Global trade: Meat and dairy associations cri...
Global trade

Meat and dairy associations criticise trade agreement

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“While we acknowledge the hard work of our New Zealand trade negotiators, frankly speaking, the EU has not supported their consumers and failed to live up to their rhetoric of being free traders,” criticised Sam McIvor, chief executive of Beef + Lamb New Zealand.
“While we acknowledge the hard work of our New Zealand trade negotiators, frankly speaking, the EU has not supported their consumers and failed to live up to their rhetoric of being free traders,” criticised Sam McIvor, chief executive of Beef + Lamb New Zealand.

BELGIUM/NEW ZEALAND. New Zealand’s meat sector and the EU’s dairy industry heavily criticised the new Trade Agreement after negotiations were concluded last week.

New Zealand’s Meat Industry Association issued a statement that its red meat sector was “deeply disappointed and concerned at the poor-quality European Union-New Zealand trade deal”, which would continue to put the sector at a disadvantage in its third-largest export market.


The Association stated that the deal would only allow a small quota of beef exported into the EU – 10,000 t into a market that consumes 6.5 million t of beef annually.
“We are extremely disappointed that this agreement does not deliver commercially meaningful access for our exporters, in particular for beef,” said Sirma Karapeeva, chief executive of the Meat Industry Association.

“This is a missed opportunity for farmers, exporters and New Zealanders. It will mean our sector will not be able to capture the maximum value for our products, depriving the New Zealand economy of much-needed export revenue at a time when the country is relying on the primary sector to deliver when it matters most,” Karapeeva added.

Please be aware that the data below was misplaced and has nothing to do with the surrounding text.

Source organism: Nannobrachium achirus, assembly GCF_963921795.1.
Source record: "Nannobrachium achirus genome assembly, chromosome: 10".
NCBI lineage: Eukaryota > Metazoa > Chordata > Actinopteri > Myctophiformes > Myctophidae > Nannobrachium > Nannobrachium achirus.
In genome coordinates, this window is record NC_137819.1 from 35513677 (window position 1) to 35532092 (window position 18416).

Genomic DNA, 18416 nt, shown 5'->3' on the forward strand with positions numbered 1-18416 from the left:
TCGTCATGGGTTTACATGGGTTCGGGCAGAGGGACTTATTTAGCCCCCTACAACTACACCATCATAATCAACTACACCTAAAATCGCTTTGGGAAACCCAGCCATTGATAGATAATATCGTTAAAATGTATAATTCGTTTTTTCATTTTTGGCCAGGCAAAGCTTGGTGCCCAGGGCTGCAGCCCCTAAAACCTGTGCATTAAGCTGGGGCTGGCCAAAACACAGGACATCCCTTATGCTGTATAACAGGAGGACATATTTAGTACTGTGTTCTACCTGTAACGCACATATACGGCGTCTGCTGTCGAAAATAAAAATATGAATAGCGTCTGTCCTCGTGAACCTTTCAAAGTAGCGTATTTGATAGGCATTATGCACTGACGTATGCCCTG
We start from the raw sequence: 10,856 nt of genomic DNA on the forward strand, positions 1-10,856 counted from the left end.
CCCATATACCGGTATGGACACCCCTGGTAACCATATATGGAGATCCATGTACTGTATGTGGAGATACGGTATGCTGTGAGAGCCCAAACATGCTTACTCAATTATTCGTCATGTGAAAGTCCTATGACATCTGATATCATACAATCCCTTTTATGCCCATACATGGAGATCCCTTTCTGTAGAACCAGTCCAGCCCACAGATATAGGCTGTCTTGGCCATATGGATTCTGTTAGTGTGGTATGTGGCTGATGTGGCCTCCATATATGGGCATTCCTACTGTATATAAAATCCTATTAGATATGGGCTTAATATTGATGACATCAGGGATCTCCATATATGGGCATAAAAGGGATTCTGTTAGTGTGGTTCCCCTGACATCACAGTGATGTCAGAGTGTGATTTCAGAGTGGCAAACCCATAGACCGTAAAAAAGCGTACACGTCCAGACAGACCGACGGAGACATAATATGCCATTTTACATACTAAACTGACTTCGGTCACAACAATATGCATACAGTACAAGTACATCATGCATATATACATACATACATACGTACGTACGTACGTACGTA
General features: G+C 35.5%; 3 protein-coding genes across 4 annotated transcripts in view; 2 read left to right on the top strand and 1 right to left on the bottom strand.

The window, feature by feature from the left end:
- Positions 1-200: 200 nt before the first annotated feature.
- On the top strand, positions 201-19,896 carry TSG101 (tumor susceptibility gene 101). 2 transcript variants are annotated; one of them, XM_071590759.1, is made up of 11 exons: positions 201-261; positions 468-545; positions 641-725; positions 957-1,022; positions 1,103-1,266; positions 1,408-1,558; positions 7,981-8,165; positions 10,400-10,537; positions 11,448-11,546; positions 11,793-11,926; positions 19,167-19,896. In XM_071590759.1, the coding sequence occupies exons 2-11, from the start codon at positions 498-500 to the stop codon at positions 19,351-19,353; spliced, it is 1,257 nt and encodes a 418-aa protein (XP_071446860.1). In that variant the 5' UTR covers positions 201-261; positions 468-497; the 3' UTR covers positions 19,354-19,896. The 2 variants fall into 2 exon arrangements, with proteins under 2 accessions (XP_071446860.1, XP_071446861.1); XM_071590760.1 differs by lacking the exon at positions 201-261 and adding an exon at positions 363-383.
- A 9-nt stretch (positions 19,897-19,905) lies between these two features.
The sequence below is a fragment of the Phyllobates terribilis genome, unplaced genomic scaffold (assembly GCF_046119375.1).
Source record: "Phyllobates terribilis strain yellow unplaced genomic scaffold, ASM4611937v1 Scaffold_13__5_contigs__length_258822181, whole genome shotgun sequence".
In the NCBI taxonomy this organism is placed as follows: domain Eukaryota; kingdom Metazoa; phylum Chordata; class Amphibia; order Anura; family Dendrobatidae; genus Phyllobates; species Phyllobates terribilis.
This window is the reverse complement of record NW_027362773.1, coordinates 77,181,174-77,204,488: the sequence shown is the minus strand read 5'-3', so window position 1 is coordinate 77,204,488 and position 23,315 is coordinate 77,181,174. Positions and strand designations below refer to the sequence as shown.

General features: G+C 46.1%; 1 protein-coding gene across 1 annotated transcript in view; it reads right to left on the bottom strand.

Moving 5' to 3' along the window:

Putting EU dairy under pressure

Meanwhile, the European Dairy Association (EDA) called the deal “extremely favourable” for New Zealand and was likely to increase the pressure on the European dairy sector at a time when EU farmers and their dairies were investing heavily into their environmental sustainability strategies.

EDA pointed out that the two regions were also very different, with 85% of New Zealand’s milk production at an annual volume of 25 million t and an average dairy herd size of 450 cows compared to the small-sized regional dairies in Europe with 159 million t per year and an average dairy herd size of 21 cows.

In particular, New Zealand’s market access for butter and cheese was highlighted, and the EDA called on the European Commission to assure that the management of the import tariff rate quotas should be established in a way that doesn’t further play to the advantage of NZ dairy.

In a first reaction, EDA President Giuseppe Ambrosi stated: “We fully understand that the European trade policy is of high strategic importance in the new geopolitical environment. Any trade agreement must be tailored in a fair trade and level playing field spirit to achieve at the end a win-win situation. For milk and dairy, this was a near to impossible task from the outset and the outcome does give a unilateral advantage to the NZ dairy industry, pushing the EU concessions to the absolute limit. The EU dairy sector will do its utmost to continue being resilient and competitive, and we will now have to prepare for the new tougher market conditions.”

The negotiated drafts of the Trade Agreement have not yet been published. After the publication, they will go through legal revision before being submitted to the European Commission and ratified by the EU and New Zealand.

Source: Meat Industry Association / The European Dairy Association

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